Labels: science fiction
I had a hunch Kris Kringle was a leg man by the way he dressed his lady helpers at the mall. His assistants in their little elf outfits are clear indicators that Mr. Claus fancies him some miniskirts. And upon further research, Santa's penchant for a miniskirt becomes undeniable - as evidence, I ask you to check out some of the old photographs where Claus is caught red handed enjoying some holiday miniskirt action.
It's 6:30 PM, Friday 1973. Two income homes were a rarity, so chances are mom spent the afternoon cooking and cleaning at home. The tables were cleared of ashtrays and set for dinner. A muffled TV set playing "The Wonderful World of Disney" emanating from the kid's room, glasses and silverware clinking, sporadic laughter, and unabated overlapping conversations, free of awkward silences. Those were the sounds of my seventies.
I don't think social meals, even as a family, are nearly as common these days. It's a sad loss - the dinner table has been the meeting place for literally thousands of years. What a shame that it's being replaced by fast food in a greasy bag. Let's take a look at what was on the table both at home and dining-out during the seventies (and late sixties), long before it disintegrated into the hustle and bustle of the 2000s.
Labels: food and drink
|click all images to enlarge|
I don’t think people these days understand the magnitude of equal rights for women. Men have pretty much been top dog since pre-history – since we were hunting on the African savannah hundreds of thousands of years ago. Women being considered coequal with men literally hasn’t occurred since humans have been human. Whether you think this is a good thing or a bad thing, or whether you think that women still have a ways to go before becoming completely coequal, you have to admit that this is a turning point of epic proportions.
Here's a few books from the Retrospace private library. I've scanned the covers and transcribed some text from the books. And remember - "Reading Is Fundamental"!
Outside in the main factory room Durgas removed the mask and returned to the office. Only Kalik was there, seated on one of the wooden boxes. Durgas held out his palm to show the scarfaced Kalik the teeth marks on it.
"Who did that?" Kalik asked.
"A friend of Helene's named Sabrina Duncan. The same woman who stymied me from getting into the
"How'd it happen?"
"She came back tonight, and caught me in the apartment. This happened when I was dragging her over to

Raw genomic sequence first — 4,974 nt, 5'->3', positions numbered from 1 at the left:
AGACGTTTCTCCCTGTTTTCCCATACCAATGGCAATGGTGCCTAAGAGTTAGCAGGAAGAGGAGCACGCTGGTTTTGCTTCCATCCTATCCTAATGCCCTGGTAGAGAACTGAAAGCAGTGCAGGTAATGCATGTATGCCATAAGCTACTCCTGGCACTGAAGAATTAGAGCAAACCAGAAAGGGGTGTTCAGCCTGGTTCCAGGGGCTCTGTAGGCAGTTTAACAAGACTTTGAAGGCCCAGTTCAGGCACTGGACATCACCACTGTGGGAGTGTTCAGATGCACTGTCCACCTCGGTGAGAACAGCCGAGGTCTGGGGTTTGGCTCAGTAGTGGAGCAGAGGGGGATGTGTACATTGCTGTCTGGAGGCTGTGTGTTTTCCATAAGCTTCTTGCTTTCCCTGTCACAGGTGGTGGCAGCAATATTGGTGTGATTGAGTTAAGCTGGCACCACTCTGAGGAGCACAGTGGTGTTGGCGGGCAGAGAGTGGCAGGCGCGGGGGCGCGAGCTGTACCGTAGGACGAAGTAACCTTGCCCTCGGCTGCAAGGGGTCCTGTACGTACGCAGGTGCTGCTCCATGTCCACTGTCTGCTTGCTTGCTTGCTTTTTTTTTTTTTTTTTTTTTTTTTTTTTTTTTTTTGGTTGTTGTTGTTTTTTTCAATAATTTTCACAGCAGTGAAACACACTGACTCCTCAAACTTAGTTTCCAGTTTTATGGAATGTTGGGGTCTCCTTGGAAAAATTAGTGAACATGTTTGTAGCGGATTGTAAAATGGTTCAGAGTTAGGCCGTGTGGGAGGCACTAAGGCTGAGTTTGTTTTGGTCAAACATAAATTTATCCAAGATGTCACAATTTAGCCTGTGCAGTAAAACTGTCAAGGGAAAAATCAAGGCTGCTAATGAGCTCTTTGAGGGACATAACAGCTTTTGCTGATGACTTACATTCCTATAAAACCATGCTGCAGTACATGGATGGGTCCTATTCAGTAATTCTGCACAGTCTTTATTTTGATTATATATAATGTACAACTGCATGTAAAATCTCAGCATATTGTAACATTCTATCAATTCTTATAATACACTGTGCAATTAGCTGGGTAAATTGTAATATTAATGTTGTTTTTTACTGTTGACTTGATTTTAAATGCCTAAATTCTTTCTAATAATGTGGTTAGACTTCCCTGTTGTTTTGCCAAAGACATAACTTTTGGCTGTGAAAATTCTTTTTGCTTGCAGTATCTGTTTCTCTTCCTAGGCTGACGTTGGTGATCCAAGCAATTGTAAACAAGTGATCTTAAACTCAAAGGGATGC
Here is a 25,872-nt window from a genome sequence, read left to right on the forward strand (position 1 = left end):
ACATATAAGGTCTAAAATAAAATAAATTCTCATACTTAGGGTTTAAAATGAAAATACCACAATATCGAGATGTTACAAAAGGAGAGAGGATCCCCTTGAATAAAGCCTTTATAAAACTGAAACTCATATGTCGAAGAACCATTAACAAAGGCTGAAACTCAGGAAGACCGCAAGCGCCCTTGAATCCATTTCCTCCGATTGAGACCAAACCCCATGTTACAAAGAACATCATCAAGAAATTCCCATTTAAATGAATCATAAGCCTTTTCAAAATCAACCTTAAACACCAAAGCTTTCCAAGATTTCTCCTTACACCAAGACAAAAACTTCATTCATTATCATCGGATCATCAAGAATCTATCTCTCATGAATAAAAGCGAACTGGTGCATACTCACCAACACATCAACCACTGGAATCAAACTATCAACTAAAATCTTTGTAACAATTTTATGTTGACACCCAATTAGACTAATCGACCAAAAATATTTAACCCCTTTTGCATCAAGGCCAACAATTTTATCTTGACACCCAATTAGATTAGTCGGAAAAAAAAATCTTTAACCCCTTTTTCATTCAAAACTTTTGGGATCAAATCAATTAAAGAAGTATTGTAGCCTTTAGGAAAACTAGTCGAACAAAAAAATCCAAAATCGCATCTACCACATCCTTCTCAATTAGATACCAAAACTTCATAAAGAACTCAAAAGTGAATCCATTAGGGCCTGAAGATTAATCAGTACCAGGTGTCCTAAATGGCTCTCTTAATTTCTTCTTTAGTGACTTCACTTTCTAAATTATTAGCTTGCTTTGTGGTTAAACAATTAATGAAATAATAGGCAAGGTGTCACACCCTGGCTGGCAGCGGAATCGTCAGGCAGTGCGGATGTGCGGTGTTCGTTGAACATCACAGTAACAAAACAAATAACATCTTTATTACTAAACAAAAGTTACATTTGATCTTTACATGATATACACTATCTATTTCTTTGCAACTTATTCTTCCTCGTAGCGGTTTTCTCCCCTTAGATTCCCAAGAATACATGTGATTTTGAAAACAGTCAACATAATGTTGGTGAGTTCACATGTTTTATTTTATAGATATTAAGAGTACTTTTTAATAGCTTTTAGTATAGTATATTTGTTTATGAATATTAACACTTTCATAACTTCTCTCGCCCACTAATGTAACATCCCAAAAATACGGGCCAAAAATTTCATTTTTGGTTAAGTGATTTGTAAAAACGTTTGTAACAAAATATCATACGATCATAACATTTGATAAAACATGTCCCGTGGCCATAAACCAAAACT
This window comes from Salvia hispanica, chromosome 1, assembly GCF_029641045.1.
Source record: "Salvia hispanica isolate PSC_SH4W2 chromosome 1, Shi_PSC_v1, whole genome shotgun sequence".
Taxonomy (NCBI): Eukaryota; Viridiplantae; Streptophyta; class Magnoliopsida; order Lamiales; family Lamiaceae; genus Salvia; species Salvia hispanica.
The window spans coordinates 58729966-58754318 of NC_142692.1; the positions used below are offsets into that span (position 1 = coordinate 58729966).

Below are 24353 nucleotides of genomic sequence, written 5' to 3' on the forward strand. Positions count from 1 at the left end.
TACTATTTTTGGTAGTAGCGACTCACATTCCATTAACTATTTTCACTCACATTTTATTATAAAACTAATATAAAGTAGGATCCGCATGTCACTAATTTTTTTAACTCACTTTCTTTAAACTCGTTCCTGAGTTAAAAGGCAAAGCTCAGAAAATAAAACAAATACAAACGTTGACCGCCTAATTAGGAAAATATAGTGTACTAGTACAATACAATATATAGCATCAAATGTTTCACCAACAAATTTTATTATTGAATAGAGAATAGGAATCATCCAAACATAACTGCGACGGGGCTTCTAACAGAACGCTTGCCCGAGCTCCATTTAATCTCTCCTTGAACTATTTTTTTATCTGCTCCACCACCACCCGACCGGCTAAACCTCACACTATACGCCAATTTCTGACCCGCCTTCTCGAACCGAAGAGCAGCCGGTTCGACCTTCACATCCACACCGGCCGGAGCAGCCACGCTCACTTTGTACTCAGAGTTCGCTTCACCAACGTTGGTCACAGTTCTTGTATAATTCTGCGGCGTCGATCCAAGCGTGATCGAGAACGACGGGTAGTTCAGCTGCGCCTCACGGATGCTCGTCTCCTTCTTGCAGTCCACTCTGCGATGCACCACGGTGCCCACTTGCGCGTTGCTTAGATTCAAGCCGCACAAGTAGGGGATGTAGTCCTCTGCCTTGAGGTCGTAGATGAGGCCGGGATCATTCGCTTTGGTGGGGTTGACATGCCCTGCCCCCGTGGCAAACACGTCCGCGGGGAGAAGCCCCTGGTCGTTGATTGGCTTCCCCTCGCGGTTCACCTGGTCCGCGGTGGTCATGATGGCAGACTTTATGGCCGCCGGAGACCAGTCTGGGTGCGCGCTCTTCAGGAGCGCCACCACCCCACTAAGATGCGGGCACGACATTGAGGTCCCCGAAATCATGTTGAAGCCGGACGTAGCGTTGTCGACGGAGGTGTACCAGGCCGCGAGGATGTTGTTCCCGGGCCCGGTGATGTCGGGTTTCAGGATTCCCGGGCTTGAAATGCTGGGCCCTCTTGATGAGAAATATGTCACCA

'.tuff her in the closet."
"She saw your face?" Kalik asked sharply.
"Of course not. I put on my mask when heard her come in."
The mustached man seated himself on one of the boxes and examined his hand again. Presently he. asked,
'When do I go in?"
''Soon," Kalik said.
"I need two days to fix the guns, and there are only two left."
"You will have time," Kalik said. "Fix them right. There is much killing to do, and very little time to do it."
View back cover
Labels: vintage reads
WARNING: These Christmas songs may cause otherwise happy and healthy individuals to experience pervasive hopelessness and suicidal thoughts. In some cases, listeners may develop a lasting condition, or recurring night terrors. If overwhelming suffering and despair persists, seek medical attention. Those with a family history of clinical depression or bipolar disorder are encouraged to refrain from downloading this playlist - others do so with extreme caution with the understanding that Retrospace is not liable for any side effects (or fatalities) incurred while listening to these songs.
Tiny Tim - Rudolph The Red Nosed Reindeer
Little Cindy - Happy Birthday Jesus
Homer & Jethro - Santa Claus, The Original Hippie
Meco - What Can You Get A Wookiee For Christmas (When He Already Owns A Comb?)
John Denver - Please, Daddy (Don't Get Drunk This Christmas)
Roger Christian - Little Mary Christmas
Meco The Meaning Of Christmas
Rita Faye Wilson - Sleigh Bells, Reindeer & Snow
Bobby Sherman - Christmas Is (Make It Sweet)
Akim & The Teddy Vann Production Company - Santa Claus Is A Black Man
Stan & Doug - Christmas Goose (Snowbird)
Shamus M'Cool - Santa's Little Helper, Dingo
Commander Cody & His Lost Planet Airmen - Daddy's Drinking Up Our Christmas
Melanie - Merry Christmas